The question of who deserves to get voted into the Baseball Hall of Fame has always been a very debatable topic. There are arguments and counterarguments to why a player should or shouldn’t be elected, and these arguments will be on full display over the next few years as players from the steroid era start to become fixtures on the Hall of Fame ballot. Some steroid users will sooner or later get elected, but it is hard to believe the Baseball Writers of America will give in and elect a known steroid user his first time on the ballot. With the blemish steroids has put on the game, there is an abundance of question marks that make it difficult for players to receive the 75 percent vote needed for election. Case in point is this this year: Only one candidate, Barry Larkin, received enough votes.
Larkin has never been involved in any steroid talk and played his career as the face of the Cincinnati Reds franchise. He played with hustle and grace, and did everything he was asked to do for over a decade with the same team. He is a well-deserving Hall of Famer who will no doubt give an memorable speech during his induction ceremony.
But it is interesting he is the only player selected this year. His nine Silver Sluggers, three Gold Gloves and one MVP were more than enough to help Larkin get the percentage of vote needed. The former World Series champ, who is considered by many around baseball as a class act, exemplifies everything baseball wants to be viewed as. With the next few years being polluted with steroid talk, it only makes sense to put a clean-cut, well-above-average player like Larkin in now.
Players like Mark McGwire (a known user) and Jeff Bagwell (hurt by the era he played in) will undoubtedly be sweating worse then Patrick Ewing at the foul line over the next few years while waiting to hear if they will join the likes of Ruth, Mays, and Mantle in what is considered baseball heaven. This year might have been the best chance for players who aren’t first-ballot HOFers because in the near future, no-brainer candidates like Greg Maddux and Tom Glavine will join controversial figures like Barry Bonds and Roger Clemens on the ballot and, without a doubt, give baseball writers all over even bigger headaches then most years — and could create more empty ballots.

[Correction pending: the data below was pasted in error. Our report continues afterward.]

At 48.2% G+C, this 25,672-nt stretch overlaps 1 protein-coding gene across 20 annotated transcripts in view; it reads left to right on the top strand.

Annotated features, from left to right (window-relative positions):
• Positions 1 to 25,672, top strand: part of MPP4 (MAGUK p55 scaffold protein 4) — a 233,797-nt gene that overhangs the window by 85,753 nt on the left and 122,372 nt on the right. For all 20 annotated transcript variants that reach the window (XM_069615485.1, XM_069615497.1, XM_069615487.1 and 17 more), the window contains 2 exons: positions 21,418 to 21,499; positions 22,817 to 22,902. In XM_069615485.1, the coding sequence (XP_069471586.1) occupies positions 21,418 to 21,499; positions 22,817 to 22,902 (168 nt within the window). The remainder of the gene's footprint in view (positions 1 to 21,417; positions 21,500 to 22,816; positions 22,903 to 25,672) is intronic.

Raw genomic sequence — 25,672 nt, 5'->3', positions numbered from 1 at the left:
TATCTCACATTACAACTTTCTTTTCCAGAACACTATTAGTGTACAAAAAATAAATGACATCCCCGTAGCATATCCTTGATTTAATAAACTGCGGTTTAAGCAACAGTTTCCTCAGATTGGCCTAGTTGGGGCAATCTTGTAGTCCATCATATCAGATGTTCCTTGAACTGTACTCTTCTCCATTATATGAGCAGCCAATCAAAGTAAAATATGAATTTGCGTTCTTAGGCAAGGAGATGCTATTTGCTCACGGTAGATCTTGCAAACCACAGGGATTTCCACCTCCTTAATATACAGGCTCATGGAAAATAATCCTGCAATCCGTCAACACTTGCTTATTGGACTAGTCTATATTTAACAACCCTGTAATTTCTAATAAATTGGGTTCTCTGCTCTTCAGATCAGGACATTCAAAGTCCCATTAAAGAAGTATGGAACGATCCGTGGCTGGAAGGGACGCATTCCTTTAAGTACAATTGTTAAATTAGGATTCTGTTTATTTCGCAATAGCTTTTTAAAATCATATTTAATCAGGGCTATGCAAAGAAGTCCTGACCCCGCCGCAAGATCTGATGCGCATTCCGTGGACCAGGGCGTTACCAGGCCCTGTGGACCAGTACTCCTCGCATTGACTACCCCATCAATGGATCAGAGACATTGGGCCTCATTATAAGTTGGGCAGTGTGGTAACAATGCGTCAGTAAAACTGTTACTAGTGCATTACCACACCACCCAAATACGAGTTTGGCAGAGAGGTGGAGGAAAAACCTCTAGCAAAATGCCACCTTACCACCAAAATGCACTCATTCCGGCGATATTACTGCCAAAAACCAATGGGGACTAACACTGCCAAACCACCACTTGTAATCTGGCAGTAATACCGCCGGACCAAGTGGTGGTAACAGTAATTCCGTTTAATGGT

This year’s ballot consisted mostly of players who were, in their day, considered All-Star players but were not looked at as all-time greats by any means. Larkin was the closest thing to a guarantee on the ballot. He gained 62 percent of the vote last year, so it was logical to see him get the call this year, especially since his name has never been near any steroid speculation. After Larkin, there was no clear-cut Hall of Famer in the mix. Jack Morris, Tim Raines and Bagwell all received support and Lee Smith, Edgar Martinez and Alan Trammell also had some praise sent their way, but the talent this year paled in comparison to the megastars up for election in 2013 and 2014.
As for this years candidates, Raines had much support thrown his way lately after just receiving 37 percent of the vote last year. Comparisons to Lou Brock have helped his candidacy gain steam, but the fact that he had no MVPs, no Gold Gloves, and only one Silver Slugger does not help his case. I would love to see Raines get in some day, but it doesn’t seem he’s done enough to win over the good old boy baseball writers.
Morris seemed to be on his way to making a run this year, but the appeal seemed to fade away after awhile. Morris is viewed as one of the top pitchers of the 1980s but that may not be enough to put him into the Hall. Bagwell, who has never been implicated in steroids usage but is often lumped in with the steroids crowd, is left between a rock and a hard place. Bags took a nice step toward the 75 percent needed, but it is unlikely that he will keep momentum going with the candidates coming up in the next couple of years.
Trammell, Smith, Martinez, McGwire and Bernie Williams were all key players for their teams, but they never did enough to require an instant Hall call. While the accomplishments of Martinez as a designated hitter and Smith as a closer were at one point considered the top of the game, now those efforts don’t look like enough to get them in.
Trammell (a favorite of mine) had a very good career, but I wouldn’t consider it great, and we all know about McGwire and his part in the steroid mess. Williams is an interesting figure. He was one of the best players on one of the best teams during his playing days, but he declined with age. He will not come close on the first ballot but he may get some play years from now, if he hangs around.
No arguments from me about Larkin; he is very deserving. Class and leadership should matter when considering Hall of Famers and Larkin is full of both.
Unfortunately, Larkin was the only player elected into the Hall in a year that is basically the calm before the storm for baseball writers. Good luck figuring it out next year fellas!